Americans themselves, in other words, reached a consensus across political and cultural divides that the ability to obtain firearms and ammunition is, in fact, essential.
So many people were buying firearms that the FBI’s National Instant Criminal Background Check System (NICS) and points of contact for NICS operated by the states became mired in backlogs, with systems periodically crashing and becoming unavailable. This underscored how when the system is stressed, background checks, licensing and private sales prohibitions can all lead to de facto sales bans.
Meanwhile, new gun buyers unacquainted with the bureaucracy of retail firearm sales were shocked to discover that—despite Barack Obama’s past assertions—it really is harder to buy a gun than a fresh vegetable, even in an emergency.
Gun-control activists, of course, reacted to the run on gun stores with horror, and many abandoned the “moderate” pose they normally (and unconvincingly) try to portray. Some even suggested that buying a gun is more dangerous than the virus itself. A writer for Salon insisted, “Bringing a gun into your home is stupid” and is “the last thing anyone should be doing in this crisis, if they want to stay safe.”
This same aversion to the widespread embrace of the Second Amendment was shared by a number of anti-gun local officials, who began campaigns to close gun shops as “non-essential” businesses during the crisis. Some blamed the supposed dangers—not of contamination—but of “first-time gun buyers.”
Then the governors of a handful of states upped the ante, banning sales of guns in their respective jurisdictions statewide.
Other governors, however, explicitly announced that gun sales would be considered essential and could continue, in some cases with measures designed to mitigate unnecessary person-to-person contact. An under-reported part of this story was that some of these decisions (especially in normally anti-gun states) were no doubt prompted by laws the NRA helped pass after the Katrina debacle to limit infringements on the Second Amendment during declared emergencies.
Throughout these developments, your NRA has kept its members informed of every late-breaking story, often in real time. We even launched a new website—nraila.org/coronavirus—to update gun owners on developments in their own jurisdictions. The site features an interactive map and state-specific information from across the country.
In the meantime, the Trump Administration backed the citizenry’s right to arms by issuing guidance to the states via the Department of Homeland Security (DHS) classifying firearm retailers as part of America’s essential emergency infrastructure. This was crucial, as some officials who were banning gun sales had cited a lack of clarity from DHS on the matter.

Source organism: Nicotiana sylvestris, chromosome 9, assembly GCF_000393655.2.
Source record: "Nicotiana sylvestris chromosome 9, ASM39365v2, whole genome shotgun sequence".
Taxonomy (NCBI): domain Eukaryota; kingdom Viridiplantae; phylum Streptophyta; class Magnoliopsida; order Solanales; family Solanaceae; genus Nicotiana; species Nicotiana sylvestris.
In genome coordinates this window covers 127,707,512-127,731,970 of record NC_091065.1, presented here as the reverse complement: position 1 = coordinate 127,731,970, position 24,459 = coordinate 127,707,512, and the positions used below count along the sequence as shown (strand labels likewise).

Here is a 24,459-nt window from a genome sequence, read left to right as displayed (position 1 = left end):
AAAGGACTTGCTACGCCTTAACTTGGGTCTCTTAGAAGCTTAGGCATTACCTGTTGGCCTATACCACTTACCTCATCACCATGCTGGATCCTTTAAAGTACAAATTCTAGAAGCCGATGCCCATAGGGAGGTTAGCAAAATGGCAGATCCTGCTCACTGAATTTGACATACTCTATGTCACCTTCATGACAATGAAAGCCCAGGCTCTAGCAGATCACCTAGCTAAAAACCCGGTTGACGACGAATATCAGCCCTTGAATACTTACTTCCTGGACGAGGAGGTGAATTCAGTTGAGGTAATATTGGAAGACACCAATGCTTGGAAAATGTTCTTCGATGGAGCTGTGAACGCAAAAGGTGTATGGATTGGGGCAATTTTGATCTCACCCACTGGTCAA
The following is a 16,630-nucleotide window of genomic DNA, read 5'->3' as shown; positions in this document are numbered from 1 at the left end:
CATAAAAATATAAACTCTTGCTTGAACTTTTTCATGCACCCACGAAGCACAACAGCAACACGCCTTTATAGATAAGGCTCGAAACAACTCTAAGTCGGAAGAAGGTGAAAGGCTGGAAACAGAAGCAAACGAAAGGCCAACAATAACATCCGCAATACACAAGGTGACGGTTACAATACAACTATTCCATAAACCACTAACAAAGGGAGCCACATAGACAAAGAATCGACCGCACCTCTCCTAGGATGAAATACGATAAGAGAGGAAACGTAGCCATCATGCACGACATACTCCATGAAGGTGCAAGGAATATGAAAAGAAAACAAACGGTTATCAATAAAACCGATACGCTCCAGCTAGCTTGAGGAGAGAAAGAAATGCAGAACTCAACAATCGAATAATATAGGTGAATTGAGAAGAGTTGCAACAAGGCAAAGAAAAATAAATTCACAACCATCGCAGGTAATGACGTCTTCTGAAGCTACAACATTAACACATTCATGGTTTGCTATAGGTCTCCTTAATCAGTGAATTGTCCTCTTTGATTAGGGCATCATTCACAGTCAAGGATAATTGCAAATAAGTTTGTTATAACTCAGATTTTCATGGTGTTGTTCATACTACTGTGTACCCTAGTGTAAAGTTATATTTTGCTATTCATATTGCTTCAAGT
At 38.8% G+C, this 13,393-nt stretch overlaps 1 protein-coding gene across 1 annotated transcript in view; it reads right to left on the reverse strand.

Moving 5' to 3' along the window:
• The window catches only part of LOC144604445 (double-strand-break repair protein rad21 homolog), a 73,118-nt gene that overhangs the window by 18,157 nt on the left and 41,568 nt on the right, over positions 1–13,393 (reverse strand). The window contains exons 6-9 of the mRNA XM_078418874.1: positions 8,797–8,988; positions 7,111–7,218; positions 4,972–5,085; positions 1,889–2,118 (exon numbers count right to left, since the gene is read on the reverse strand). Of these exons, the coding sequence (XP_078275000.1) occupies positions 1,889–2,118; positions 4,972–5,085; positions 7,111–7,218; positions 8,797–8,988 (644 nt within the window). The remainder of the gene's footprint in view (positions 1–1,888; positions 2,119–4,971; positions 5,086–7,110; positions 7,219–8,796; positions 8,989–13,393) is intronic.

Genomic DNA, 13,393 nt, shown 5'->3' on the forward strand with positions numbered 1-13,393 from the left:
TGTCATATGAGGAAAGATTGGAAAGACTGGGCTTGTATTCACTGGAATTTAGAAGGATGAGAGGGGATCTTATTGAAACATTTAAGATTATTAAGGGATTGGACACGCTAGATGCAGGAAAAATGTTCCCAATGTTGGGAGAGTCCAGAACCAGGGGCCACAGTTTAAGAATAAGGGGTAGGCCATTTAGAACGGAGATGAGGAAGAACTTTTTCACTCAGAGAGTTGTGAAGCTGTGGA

The NRA and others also filed or threatened lawsuits challenging gun store closure orders, including in California, Delaware, New Jersey, New Mexico and New York.
These efforts caused even some of America’s most anti-gun politicians to change course, with the governors of Delaware, Pennsylvania and New Jersey, and the sheriffs of Los Angeles County and Wake County, N.C., all reversing earlier decisions to infringe their constituents’ right to obtain firearms.
But the endgame for Michael Bloomberg’s Everytown for Gun Safety—America’s most well-funded firearm prohibition organization—was unmasked (so to speak) when its lawyers released a March 31 memo to encourage the outright banning of gun sales to law-abiding people, en masse.
And it may have worked in a couple of cases. After the memo’s release, Massachusetts Gov. Charlie Baker reversed his prior determination that gun stores are essential and ordered them to close statewide.
Andrew Cuomo, perhaps the most anti-gun governor in America, also joined the gun prohibition cause. Cuomo, like a few other anti-gun governors, focused on restricting the rights of law-abiding Americans, while releasing those accused or convicted of actually breaking the law. Unsurprisingly, some of the released individuals didn’t only ignore rules regarding social distancing, they also returned to the same path of crime that led to their incarceration in the first place.
In one particularly terrible example in New York, a criminal released by Governor Cuomo violently assaulted and robbed a 62-year-old man. Yet Cuomo seemed more interested in generating headlines with his gun ban than protecting the people of New York.
Cuomo reacted to the NRA’s challenge to his unconstitutional sales ban by bragging that he is “immune to NRA lawsuits.” He may have been encouraged by the deference emergency sales bans have received so far in lower courts.
But will the higher courts or the U.S. Supreme Court itself—with its two Trump appointees—prove to be the antidote to the attacks being launched against the Second Amendment under the cover of COVID-19?
Time will tell.
Rest assured, however, that whatever the future holds for America during these extraordinary times, your NRA will be fighting every day to ensure you and your essential liberties remain healthy and secure.